Around 66 million years ago, dinosaurs ruled the earth. They were the most dominant of land animals and the most ferocious too. Until that time, they had lived on earth for 165 million years! Compare that with the rise of the homo sapiens- we have been on earth for only about 2 million years- and 165 million years seems such a long, long time. Which brings us to the question- why did a species that dominated earth so absolutely and for so long become extinct all of a sudden?
Ever since the first dinosaur fossils were discovered, dinosaurs have captured our collective imaginations. And this question continues to confound scientists, palaeontologists, and others of their ilk. The cause of the mass extinction that marked the end of the Cretaceous period is a scientific mystery. Even more confounding is the question as to why some species survived what must have been a major catastrophe on earth, while dinosaurs were wiped out.
Scientists can only guesstimate the answers. No one knows for sure the reason for the dinosaurs going extinct. Recent discoveries have however brought us closer to the answers, or so we presume. Two theories seem to be the most plausible reasons for the end of the age of dinosaurs- an extra-terrestrial impact, by an asteroid or comet, or a massive spell of volcanism.
Either scenario would have choked the skies with gases, debris etc. blotting out the sunlight for months or maybe years, thus spelling an end to photosynthesis. Green plants may have shrivelled up, leading to a cascading effect up the food chain, with the herbivores dying out first and then the carnivores, i.e. the dinosaurs dying en masse. Any life that survived would have been snuffed out by the soaring levels of greenhouse gases and subsequent climate change towards extreme climate conditions.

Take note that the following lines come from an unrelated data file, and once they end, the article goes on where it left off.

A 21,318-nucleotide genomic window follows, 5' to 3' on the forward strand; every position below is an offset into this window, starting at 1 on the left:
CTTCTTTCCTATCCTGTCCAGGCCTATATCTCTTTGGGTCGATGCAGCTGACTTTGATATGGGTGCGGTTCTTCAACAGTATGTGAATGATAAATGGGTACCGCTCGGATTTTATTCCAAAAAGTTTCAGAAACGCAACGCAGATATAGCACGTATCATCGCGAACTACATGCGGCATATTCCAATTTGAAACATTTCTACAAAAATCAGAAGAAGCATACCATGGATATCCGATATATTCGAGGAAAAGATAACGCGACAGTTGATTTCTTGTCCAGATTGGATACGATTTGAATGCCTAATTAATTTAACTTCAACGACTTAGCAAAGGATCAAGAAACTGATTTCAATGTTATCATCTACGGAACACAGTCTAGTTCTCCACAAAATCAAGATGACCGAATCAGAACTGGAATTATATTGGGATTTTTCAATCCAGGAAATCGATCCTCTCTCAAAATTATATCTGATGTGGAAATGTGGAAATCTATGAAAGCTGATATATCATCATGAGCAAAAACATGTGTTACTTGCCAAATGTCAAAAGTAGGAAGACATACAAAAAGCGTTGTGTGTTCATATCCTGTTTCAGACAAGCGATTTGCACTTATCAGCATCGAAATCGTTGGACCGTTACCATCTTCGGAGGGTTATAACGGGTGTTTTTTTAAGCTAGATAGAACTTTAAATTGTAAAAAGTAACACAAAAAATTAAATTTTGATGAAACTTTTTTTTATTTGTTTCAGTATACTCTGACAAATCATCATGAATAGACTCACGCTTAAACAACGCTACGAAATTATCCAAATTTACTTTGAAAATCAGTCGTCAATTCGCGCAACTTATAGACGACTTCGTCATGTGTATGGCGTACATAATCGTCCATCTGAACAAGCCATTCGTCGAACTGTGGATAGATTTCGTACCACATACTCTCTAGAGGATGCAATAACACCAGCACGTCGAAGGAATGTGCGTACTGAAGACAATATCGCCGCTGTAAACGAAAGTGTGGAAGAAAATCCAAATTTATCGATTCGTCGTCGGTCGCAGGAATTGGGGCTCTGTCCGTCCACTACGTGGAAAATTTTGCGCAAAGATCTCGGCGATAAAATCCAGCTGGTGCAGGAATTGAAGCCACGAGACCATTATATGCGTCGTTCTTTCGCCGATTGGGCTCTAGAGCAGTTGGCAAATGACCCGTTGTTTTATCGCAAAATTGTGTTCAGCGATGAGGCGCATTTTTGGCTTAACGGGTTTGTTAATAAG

The asteroid theory gains momentum due to the discovery of a layer of iridium-rich rock dating precisely to around 65 million years ago. This layer is widespread across the world, both on land and in the oceans. While Iridium is uncommon on Earth, it is found in meteorites and also in the same ratio as in this iridium-rich layer of rock. Thus, scientists speculated that a huge asteroid struck the earth sixty five million years ago, scattering its iridium across the world and killing the dinosaurs on impact.
Another interesting discovery added fuel to this already raging theory. A 180 kilometre wide crater called Chicxulub has been discovered in Mexico’s Yucatán Peninsula, and which has been dated to 65 million years ago. The discovery of this crater lends credibility to the asteroid theory, which many scientists believe must have impacted earth and released 10 billion times the energy as the nuclear bomb dropped on Hiroshima, Japan, in 1945. What followed was huge tsunamis, raging fires, a thick blanket of dust and debris over the earth blotting out the sunlight, unrelenting darkness, finally ending with the extinction of one in three species of plants and animals, including dinosaurs.
Besides celestial objects, the other place iridium is found in abundance is in the core of the earth. This led to the rise of the theory that around sixty five million years ago, the earth spewed out massive amounts of magma in flood-like flows in ancient India. This magma flow piled up more than 2.4 kilometres thick over an area of 2.6 million square kilometres of Deccan India. The massive nature of the volcanic eruption would have spread the iridium around the world, and given rise to colossal amounts of sunlight-blocking dust and debris, along with loads of greenhouse gases.
Either scenario would have resulted in a massive dying out of life forms on earth. While both theories have their merits and demerits, the question that confounds is how did some of the species survive this catastrophe, and go on to prosper in later periods- the mammals, for example.
The actual facts will remain hidden until new discoveries shed further light on the greatest mystery of the Earth’s history- what really happened to the dinosaurs!